Postgraduate Course: The Trial of the Templars (ODL) (PGHC11468)
|School||School of History, Classics and Archaeology
||College||College of Humanities and Social Science
|Credit level (Normal year taken)||SCQF Level 11 (Postgraduate)
||Availability||Not available to visiting students
|Summary||Between 1307-1314 members of one of the most powerful medieval institutions - the Knights Templar - were arrested, tried, tortured and suppressed under the command of the king of France and the pope. Seven hundred years after the dissolution of the Order, the trial of the Templars still arouses enormous controversy and speculation. Using trial records and other texts (in translation) this course will cut through the rumours and myths surrounding the trial to uncover the causes for this infamous, and incredibly well-documented, affair.
The Order of the Temple was established in Jerusalem in c.1119 for the protection of pilgrims visiting the Holy Land. Within years the Knights Templar had become a significant force in Syria, Palestine and in the West, forging a reputation for military prowess as well as accumulating vast wealth and influence. However, in 1307 the Templars in France were arrested on the orders of King Philip the Fair. In the name of the Inquisition, their property was seized and the men charged with a host of severe heresies, including the denial of Christ, homosexuality and idol worship. Confessions extracted under torture were brought before royal and papal tribunals, and although defences were mounted in their support, in 1312 Pope Clement V officially dissolved the Order. In March 1314, Jacques de Molay, the last Grand Master of the Templars, was burned at the stake in Paris.
Seven hundred years after the dissolution of the Order, the trial of the Templars still arouses enormous controversy and speculation. This course will cut through the rumours and myths surrounding the trial to uncover the causes for this notorious affair. It will begin with an some background to the Templars before exploring the situation in Europe and the East on the eve of their arrest, such as the criticisms facing the Order after the loss of the Holy Land in 1291 and the growing influence of the French Crown over the papacy. The arrest and trial of the Templars from 1307-1312 will then be analysed in detail, drawing from a range of sources, including trial records, arrest warrants, confessions, inquisitorial accounts and diplomatic correspondence. The course will end with a look into the trial of the Templars in Scotland and the formation of myths surrounding the last members and the legacy of the Order. By studying this module, students will be able to engage with many pertinent historical themes, including heresy, religious-secular conflict, justice and torture, myth formation and local history.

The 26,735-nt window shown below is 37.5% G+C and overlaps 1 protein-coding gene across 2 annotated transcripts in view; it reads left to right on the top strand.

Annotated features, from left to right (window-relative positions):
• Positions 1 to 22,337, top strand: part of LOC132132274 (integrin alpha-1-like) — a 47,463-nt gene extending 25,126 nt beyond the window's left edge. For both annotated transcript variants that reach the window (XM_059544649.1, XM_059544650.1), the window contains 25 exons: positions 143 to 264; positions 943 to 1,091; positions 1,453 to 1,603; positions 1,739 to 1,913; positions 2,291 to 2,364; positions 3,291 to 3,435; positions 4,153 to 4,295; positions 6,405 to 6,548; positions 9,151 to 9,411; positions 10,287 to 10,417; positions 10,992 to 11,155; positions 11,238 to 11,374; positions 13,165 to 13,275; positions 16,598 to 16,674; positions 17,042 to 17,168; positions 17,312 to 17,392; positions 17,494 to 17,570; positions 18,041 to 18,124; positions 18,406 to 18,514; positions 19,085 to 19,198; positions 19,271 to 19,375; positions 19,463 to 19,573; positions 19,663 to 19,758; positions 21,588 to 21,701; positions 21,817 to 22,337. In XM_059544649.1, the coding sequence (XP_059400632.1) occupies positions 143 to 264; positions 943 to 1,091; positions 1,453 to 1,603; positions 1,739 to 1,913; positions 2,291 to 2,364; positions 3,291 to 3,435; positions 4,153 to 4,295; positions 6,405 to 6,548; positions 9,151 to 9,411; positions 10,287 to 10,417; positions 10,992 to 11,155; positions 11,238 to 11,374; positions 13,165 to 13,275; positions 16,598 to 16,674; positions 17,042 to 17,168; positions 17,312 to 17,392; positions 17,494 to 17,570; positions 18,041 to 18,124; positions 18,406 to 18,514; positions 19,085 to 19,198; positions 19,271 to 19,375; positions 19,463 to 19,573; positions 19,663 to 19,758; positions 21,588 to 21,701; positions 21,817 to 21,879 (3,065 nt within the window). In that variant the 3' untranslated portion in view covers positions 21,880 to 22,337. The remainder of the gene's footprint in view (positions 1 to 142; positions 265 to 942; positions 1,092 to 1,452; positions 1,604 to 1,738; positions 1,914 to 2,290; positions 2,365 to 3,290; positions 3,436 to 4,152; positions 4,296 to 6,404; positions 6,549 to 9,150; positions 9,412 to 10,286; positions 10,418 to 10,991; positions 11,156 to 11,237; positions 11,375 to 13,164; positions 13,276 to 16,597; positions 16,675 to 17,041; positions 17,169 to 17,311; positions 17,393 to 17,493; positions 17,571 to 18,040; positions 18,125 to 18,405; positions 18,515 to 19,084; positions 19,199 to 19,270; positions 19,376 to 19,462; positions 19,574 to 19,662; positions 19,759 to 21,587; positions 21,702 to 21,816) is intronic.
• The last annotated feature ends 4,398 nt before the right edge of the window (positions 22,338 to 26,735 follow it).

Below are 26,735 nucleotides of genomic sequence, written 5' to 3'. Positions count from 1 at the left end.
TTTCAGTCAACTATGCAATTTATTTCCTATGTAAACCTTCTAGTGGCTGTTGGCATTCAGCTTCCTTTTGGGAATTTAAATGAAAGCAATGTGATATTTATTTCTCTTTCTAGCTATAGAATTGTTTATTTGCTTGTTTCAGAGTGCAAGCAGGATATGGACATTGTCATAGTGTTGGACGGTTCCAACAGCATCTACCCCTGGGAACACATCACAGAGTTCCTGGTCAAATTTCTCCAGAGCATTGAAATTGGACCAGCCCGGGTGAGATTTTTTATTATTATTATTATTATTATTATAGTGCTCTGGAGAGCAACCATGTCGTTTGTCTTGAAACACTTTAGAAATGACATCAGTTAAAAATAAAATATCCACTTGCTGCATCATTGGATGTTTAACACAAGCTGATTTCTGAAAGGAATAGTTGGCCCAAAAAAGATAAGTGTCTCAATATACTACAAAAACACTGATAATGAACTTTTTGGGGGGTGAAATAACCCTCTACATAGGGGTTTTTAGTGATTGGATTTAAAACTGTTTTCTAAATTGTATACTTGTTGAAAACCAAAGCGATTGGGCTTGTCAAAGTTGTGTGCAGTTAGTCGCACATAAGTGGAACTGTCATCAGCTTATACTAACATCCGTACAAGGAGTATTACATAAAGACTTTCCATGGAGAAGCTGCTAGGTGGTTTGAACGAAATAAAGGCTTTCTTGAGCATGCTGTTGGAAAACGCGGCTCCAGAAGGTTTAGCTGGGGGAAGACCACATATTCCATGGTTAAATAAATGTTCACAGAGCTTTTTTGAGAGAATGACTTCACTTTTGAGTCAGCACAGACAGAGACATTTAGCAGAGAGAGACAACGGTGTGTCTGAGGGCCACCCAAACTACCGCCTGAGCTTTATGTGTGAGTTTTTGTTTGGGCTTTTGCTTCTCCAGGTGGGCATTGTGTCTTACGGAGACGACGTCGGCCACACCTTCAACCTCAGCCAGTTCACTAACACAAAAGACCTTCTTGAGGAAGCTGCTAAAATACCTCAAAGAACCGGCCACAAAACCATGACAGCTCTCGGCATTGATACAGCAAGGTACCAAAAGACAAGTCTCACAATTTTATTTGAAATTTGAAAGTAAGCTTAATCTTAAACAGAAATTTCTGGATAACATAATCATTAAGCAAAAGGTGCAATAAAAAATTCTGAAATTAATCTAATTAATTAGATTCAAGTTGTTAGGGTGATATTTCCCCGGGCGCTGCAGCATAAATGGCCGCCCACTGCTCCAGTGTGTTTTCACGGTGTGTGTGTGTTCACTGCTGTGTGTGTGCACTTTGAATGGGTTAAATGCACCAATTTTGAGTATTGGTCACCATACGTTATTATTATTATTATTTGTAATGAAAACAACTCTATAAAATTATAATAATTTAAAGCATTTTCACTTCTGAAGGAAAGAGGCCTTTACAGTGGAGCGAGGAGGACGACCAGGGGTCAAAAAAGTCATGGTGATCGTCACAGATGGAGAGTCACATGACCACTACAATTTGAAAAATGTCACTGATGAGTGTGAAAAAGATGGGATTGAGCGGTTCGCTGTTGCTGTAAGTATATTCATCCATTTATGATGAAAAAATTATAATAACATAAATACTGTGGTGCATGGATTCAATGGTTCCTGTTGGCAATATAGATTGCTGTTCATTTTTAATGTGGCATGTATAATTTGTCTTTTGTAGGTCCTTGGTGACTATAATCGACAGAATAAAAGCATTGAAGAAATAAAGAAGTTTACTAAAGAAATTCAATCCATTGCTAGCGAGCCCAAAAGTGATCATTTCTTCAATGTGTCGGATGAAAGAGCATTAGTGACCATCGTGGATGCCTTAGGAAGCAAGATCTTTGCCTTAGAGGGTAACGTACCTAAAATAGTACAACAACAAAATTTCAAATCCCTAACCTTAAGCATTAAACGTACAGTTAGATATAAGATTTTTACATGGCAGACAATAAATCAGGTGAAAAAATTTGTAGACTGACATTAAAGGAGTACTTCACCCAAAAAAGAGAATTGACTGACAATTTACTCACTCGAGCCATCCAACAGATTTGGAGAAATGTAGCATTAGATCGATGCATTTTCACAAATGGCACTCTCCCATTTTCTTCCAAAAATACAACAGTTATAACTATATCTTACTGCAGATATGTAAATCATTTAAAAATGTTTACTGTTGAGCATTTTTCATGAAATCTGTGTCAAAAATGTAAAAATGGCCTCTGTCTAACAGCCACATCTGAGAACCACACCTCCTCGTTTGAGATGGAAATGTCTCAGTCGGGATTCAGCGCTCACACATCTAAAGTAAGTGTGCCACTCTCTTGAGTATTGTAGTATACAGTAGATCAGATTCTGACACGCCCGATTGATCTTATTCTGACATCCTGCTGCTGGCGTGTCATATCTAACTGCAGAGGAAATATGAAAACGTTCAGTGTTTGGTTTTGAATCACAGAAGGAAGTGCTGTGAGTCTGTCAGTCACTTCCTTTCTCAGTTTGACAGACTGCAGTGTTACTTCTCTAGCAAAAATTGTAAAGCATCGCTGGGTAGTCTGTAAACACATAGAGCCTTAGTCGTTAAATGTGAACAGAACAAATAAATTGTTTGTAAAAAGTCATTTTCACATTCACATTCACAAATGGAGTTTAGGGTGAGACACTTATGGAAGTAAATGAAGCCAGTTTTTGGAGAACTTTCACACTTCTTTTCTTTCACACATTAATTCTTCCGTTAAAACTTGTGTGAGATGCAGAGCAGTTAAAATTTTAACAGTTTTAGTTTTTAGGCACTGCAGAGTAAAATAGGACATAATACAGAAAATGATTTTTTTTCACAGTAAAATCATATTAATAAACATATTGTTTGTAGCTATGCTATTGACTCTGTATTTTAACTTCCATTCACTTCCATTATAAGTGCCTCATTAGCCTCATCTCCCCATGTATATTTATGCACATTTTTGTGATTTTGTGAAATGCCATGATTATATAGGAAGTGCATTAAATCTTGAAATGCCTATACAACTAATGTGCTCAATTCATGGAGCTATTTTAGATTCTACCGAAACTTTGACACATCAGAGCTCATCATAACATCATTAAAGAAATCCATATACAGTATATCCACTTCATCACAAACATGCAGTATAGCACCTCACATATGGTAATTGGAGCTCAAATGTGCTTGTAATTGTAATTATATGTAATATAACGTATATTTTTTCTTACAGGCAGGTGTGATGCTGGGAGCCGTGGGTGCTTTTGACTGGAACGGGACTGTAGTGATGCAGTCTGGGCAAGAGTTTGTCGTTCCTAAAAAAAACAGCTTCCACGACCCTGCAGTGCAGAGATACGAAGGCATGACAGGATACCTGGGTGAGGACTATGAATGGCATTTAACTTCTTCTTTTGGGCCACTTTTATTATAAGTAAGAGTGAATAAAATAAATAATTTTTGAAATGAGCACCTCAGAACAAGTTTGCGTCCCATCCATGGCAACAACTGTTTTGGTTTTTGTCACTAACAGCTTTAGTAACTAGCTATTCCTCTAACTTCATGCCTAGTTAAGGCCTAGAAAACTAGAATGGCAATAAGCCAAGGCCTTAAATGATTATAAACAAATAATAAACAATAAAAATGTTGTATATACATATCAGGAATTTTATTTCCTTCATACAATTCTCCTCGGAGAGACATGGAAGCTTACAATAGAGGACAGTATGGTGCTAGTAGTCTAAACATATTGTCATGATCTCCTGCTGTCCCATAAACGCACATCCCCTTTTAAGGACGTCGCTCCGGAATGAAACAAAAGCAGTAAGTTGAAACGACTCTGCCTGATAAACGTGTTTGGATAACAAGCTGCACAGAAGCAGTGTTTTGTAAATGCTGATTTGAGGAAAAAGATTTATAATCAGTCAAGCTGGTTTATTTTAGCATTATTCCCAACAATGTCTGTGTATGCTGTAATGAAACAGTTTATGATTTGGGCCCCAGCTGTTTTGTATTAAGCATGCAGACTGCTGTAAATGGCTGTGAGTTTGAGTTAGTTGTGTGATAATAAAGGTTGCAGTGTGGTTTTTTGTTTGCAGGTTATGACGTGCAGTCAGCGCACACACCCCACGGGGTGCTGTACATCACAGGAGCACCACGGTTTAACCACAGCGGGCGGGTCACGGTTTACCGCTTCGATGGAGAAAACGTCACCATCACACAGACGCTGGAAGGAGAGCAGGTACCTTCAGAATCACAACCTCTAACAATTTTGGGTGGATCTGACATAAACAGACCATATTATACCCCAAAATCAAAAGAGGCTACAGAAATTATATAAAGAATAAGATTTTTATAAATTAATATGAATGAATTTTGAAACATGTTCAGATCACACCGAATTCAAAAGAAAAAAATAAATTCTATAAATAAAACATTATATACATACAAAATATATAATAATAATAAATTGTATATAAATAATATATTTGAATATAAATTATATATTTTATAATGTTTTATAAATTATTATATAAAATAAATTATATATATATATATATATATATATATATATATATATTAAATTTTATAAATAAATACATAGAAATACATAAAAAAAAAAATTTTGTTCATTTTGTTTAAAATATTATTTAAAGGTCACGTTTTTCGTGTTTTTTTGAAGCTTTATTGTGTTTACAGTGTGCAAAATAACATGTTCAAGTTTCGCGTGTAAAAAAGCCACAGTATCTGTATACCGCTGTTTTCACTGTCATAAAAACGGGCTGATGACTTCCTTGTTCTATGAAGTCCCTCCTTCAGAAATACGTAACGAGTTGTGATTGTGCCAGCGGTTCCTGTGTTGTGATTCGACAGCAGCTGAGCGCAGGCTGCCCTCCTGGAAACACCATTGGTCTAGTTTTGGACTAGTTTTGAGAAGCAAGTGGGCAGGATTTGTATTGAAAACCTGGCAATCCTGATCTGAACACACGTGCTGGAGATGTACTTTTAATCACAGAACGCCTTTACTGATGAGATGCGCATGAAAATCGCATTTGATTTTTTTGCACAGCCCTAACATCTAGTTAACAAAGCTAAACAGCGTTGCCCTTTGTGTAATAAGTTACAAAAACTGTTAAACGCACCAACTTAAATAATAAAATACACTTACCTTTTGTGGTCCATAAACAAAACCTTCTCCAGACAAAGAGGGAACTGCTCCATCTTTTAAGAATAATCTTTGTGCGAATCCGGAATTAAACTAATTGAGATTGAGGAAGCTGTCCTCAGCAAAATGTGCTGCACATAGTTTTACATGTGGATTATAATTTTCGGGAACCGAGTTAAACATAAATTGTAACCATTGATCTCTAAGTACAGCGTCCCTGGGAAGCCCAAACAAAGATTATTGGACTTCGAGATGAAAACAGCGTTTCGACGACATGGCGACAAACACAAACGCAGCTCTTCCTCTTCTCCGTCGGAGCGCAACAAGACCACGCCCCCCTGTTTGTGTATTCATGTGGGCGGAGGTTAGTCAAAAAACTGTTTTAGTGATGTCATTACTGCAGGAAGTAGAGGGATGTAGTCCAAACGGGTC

Entry Requirements (not applicable to Visiting Students)
||Other requirements|| None
Course Delivery Information
|Academic year 2017/18, Not available to visiting students (SS1)
|Course Start Date
|Learning and Teaching activities (Further Info)
Lecture Hours 22,
Programme Level Learning and Teaching Hours 4,
Directed Learning and Independent Learning Hours
|Assessment (Further Info)
|Additional Information (Assessment)
||1 x 3,000 word essay (80%)
Forum participation (20%)
||Students will receive written feedback on their coursework, and will have the opportunity to discuss that feedback further with the Course Organiser during their published office hours or by appointment and/or via email.
|No Exam Information
On completion of this course, the student will be able to:
- demonstrate a detailed understanding of the relevant areas of the history of the military orders and the Knights Templar;
- execute defined research and produce structured and analytical essays on aspects of the course;
- critically analyse the sources relevant to the course and be familiar with their strengths and limitations;
- engage with other students through the online discussion forums;
- demonstrate detailed knowledge of the historiography and debate surrounding the Trial of the Templars.
|Barber, M., The Trial of the Templars, 2nd ed. (2006). Ebook.|
Barber, M., The New Knighthood: A History of the Order of the Temple (1994), pp. 280-313.
Barber, M. & Bate, K. (trans.) The Templars: Selected Sources (2002).
Burgtorf, J., Crawford, P.F., & Nicholson, H.J. (eds), The Debate on the Trial of the Templars (1307-1314) (2010).
Demurger, A., The Last Templar: The Tragedy of Jacques de Molay, Last Grand Master of the Temple (2009).
Forey, A., The Military Orders: From the Twelfth to the Early Fourteenth Centuries (1992), pp. 225-41.
Housley, N. (ed. & trans.) Documents on the Later Crusades: 1274-1580 (1996). D172 Doc.
Morton, N., The Medieval Military Orders: 1120-1314 (2013), pp. 129-42.
Nicholson, H.J., The Knights Templar: A New History (2001), pp. 196-237.
Nicholson, H. (trans.) The Proceedings against the Templars in the British Isles, 2 vols (2011).
The Military Orders, vol. 1 (1994), vol. 2 (1998), vol. 3 (2008), vol. 4 (2008), vol. 5 (2012).
|Graduate Attributes and Skills
|Course organiser||Dr Michael Carr
Tel: (0131 6)50 2554
|Course secretary||Mrs Lindsay Scott
Tel: (0131 6)50 9948